Natural Disasters Take a Toll on Mental Health

The impact of a natural disaster is often measured by a handful of numbers: the number of fatalities and injuries, the number of homes and buildings destroyed, the cost of cleanup and repair. It doesn’t often account for the emotional wounds inflicted on survivors.

Posted June 29, 2018 | By Knvul Sheikh

Read the article on

‘Katrina brain’: The invisible long-term toll of megastorms

Long after a big hurricane blows through, its effects hammer the mental-health system.

Posted October 12, 2017 | By Christine Vestal

Read the article in Politico.

Resilience, Suffering and Silver Linings After a Disaster

The torrential rains may have ended, yet many people in Texas, Florida and the Caribbean continue to feel the impact of hurricanes Harvey and Irma in unseen, dramatic ways.

Posted September 20, 2017 | By Susan Scutti

Read the article in CNN.

For Katrina Survivors, Harvey Could Take an Even Bigger Toll

For Katrina Survivors, Harvey Could Take an Even Bigger Toll

Posted September 1, 2017 | By E. A. Crunden

Surviving two similar natural disasters can have psychological consequences, experts say.

Read the feature in Think Progress.

Growth After Trauma

Growth After Trauma

Posted November 2016 | By Lorna Collier

Why are some people more resilient than others – and can it be taught? RISK Project’s Dr. Sarah Lowe comments.

Read the feature in American Psychological Association.


How Mental Health Shapes Recovery After a Disaster

A new study finds links between pre-disaster mental health and recovery.

Posted July 1, 2021 | Reviewed by Chloe Williams

When disaster strikes, people’s lives are changed in unexpected and unprecedented ways. Natural disasters such as hurricanes and floods, man-made disasters such as terrorist attacks and chemical warfare, and public health disasters such as the COVID-19 pandemic all cause individuals to suffer in a myriad of ways for which they are often unprepared.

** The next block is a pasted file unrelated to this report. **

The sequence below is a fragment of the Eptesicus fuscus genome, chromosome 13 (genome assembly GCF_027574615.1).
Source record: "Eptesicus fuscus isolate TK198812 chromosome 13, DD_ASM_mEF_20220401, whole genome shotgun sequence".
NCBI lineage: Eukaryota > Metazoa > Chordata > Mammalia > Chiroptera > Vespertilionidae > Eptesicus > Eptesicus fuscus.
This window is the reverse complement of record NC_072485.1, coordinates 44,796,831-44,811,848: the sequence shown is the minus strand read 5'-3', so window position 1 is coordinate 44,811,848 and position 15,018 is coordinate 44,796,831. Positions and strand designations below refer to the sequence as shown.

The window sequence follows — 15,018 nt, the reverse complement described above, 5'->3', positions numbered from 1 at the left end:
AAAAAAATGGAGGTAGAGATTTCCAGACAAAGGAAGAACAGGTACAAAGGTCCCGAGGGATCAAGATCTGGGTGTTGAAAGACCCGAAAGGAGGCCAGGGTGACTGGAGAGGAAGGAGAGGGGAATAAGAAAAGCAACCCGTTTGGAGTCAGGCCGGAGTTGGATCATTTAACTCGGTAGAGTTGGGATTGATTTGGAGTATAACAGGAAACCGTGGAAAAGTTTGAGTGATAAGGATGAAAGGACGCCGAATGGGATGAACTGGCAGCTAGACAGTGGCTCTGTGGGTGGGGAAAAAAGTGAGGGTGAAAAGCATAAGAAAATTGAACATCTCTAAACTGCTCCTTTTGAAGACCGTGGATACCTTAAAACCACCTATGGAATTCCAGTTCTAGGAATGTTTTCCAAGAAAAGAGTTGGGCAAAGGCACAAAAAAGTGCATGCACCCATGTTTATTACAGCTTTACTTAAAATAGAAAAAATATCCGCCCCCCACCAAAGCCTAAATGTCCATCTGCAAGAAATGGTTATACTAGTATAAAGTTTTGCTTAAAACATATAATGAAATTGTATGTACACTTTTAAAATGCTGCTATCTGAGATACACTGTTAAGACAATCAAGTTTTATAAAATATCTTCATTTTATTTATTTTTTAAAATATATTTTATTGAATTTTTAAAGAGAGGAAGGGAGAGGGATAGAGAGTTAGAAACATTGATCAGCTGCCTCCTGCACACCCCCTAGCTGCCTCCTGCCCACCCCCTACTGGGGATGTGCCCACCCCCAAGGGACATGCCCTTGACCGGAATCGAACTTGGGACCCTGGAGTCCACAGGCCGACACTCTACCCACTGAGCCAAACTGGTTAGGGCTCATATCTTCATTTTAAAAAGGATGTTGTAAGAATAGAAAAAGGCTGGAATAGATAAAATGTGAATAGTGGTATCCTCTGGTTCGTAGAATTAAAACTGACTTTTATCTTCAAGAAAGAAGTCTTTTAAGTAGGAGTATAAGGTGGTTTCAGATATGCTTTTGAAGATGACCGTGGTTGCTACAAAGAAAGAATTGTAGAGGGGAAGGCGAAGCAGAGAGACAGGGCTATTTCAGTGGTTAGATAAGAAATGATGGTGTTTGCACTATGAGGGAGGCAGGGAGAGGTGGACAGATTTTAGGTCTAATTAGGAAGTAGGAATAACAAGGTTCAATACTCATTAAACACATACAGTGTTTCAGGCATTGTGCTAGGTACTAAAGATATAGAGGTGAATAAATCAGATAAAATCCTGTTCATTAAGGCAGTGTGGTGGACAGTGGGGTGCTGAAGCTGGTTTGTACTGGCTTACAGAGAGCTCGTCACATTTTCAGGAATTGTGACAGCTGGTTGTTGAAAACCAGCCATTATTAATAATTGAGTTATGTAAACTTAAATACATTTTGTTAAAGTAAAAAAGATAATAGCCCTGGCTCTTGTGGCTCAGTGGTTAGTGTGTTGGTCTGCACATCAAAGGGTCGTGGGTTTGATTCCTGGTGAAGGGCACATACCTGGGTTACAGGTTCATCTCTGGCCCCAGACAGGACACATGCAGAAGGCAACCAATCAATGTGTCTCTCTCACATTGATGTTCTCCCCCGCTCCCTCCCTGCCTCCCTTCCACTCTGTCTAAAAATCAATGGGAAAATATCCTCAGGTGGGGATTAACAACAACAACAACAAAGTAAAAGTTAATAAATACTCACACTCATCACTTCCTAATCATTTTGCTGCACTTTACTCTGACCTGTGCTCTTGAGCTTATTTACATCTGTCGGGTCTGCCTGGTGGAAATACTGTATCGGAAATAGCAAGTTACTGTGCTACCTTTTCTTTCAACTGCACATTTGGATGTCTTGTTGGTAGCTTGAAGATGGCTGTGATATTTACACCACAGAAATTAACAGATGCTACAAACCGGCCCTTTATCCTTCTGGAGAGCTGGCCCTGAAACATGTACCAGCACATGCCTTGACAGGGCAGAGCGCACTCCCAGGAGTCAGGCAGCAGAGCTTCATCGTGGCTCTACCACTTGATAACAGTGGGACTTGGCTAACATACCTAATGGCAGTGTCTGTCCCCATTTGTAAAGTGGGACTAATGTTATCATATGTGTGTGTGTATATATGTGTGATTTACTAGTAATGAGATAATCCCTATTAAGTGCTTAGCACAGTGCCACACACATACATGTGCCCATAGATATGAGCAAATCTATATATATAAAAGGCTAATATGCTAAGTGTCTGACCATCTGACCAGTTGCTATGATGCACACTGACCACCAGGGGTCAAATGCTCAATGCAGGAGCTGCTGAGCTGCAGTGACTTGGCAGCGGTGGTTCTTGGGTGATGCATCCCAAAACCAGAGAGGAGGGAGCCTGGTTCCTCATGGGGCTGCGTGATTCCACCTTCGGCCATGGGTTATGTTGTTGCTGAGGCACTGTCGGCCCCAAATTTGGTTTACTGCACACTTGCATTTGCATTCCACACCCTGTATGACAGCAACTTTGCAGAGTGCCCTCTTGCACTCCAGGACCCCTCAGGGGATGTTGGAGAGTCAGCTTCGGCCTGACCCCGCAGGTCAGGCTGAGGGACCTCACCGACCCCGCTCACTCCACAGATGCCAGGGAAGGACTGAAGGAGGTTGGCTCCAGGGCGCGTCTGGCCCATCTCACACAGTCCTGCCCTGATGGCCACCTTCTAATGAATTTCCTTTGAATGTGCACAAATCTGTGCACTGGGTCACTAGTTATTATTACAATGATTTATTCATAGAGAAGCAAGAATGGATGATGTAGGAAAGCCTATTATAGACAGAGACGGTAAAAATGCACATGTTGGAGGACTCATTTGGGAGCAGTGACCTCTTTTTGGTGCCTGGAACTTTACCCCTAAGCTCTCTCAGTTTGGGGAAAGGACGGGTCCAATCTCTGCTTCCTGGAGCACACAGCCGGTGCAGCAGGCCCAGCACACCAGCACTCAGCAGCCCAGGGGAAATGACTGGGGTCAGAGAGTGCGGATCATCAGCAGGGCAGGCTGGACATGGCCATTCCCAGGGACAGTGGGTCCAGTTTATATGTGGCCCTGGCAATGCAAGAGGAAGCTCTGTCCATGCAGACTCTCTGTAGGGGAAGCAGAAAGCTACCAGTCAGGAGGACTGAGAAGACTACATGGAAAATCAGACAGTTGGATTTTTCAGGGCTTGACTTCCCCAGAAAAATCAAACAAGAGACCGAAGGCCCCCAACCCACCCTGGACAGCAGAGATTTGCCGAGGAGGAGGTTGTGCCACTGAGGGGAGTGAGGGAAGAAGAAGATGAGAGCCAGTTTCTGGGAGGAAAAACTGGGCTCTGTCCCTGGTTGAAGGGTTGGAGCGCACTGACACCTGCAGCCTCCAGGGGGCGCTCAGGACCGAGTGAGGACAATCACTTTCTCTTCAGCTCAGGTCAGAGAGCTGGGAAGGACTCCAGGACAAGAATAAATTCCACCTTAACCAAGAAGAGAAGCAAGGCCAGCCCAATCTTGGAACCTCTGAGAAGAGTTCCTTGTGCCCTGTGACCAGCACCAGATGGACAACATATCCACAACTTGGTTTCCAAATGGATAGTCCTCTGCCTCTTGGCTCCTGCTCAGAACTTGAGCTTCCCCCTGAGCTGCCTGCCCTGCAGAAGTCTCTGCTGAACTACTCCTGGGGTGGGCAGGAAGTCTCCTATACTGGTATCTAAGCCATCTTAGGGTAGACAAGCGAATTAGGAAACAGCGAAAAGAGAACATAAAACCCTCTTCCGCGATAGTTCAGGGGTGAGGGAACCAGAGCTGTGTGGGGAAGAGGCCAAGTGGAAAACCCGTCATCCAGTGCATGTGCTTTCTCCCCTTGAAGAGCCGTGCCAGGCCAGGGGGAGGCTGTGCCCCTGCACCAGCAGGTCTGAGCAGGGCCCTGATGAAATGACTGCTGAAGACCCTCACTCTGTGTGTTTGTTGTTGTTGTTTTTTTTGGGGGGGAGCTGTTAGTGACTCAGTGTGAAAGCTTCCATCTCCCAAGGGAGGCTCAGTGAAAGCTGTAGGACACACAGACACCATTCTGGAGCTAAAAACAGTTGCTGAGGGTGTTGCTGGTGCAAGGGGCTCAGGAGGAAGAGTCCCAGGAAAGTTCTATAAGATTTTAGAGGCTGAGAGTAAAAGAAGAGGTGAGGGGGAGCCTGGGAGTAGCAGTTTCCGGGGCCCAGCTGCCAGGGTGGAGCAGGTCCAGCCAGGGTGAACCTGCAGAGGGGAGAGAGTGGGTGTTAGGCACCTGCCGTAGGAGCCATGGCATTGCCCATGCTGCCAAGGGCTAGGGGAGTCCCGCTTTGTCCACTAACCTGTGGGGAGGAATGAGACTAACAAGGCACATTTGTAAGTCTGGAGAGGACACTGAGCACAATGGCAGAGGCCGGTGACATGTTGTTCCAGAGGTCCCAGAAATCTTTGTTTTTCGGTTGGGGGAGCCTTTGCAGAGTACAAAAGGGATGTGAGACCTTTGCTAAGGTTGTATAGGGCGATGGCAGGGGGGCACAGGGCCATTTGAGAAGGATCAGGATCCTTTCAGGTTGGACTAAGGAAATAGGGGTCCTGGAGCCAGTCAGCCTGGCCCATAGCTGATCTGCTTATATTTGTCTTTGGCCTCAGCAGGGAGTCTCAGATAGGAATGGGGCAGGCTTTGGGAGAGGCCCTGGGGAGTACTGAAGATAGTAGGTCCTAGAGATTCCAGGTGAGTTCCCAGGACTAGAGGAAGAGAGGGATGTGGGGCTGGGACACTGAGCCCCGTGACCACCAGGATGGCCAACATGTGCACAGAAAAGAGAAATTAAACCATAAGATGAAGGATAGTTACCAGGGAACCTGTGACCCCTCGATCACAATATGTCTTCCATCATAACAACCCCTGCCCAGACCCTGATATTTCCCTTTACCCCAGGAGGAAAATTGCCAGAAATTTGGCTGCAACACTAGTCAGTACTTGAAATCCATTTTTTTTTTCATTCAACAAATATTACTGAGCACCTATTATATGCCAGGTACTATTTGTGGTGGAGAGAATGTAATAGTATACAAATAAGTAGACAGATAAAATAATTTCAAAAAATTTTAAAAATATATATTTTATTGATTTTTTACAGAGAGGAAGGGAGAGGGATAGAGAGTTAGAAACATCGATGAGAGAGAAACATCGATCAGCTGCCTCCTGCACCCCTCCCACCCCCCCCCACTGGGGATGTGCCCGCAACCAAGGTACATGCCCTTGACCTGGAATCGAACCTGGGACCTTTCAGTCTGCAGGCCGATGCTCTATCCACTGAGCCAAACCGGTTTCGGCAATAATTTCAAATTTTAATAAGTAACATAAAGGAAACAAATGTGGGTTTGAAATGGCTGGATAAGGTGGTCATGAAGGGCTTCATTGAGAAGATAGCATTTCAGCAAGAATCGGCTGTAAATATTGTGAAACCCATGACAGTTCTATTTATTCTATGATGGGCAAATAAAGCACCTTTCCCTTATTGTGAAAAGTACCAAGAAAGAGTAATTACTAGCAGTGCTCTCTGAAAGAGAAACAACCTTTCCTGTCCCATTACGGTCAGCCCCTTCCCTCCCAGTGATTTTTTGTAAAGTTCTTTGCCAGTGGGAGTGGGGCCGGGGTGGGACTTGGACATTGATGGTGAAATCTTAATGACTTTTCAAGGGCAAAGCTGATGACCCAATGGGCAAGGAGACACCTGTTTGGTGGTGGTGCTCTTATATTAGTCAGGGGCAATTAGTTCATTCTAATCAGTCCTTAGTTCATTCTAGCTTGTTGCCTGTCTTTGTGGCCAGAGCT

Read the article in Psychology Today.


Density Is Normally Good for Us. That Will Be True After Coronavirus, Too.

The very thing that has made cities vulnerable in a pandemic has protected them in other disasters.

March 24, 2020 By Emily Badger

Study cited in NY Times


Can natural disasters facilitate growth for their survivors?

Findings from the RISK Project suggest that post-traumatic growth (PTG) was evident in five different key areas for most of the low-income survivors that participated in the study. Read more


You’ve heard of post-traumatic stress, but what about post-traumatic growth?

It’s the flip side: the deep psychological health that emerges surprisingly often when people have a close brush with a disaster like Hurricane Florence.

written by the RISK Project Principal Investigators, Jean Rhodes and Mary Waters.

Read more

The health dangers don’t stop with a hurricane’s churning. They can get worse.

The health dangers don’t stop with a hurricane’s churning. They can get worse.

By William Wan ,Lena H. Sun and Carolyn Y. Johnson
September 17

In coming weeks, long after Hurricane Florence’s winds and rains have faded, its aftermath will still pose life-threatening hazards: snakes, submerged sharp objects, bacterial infections and disease-carrying mosquitoes.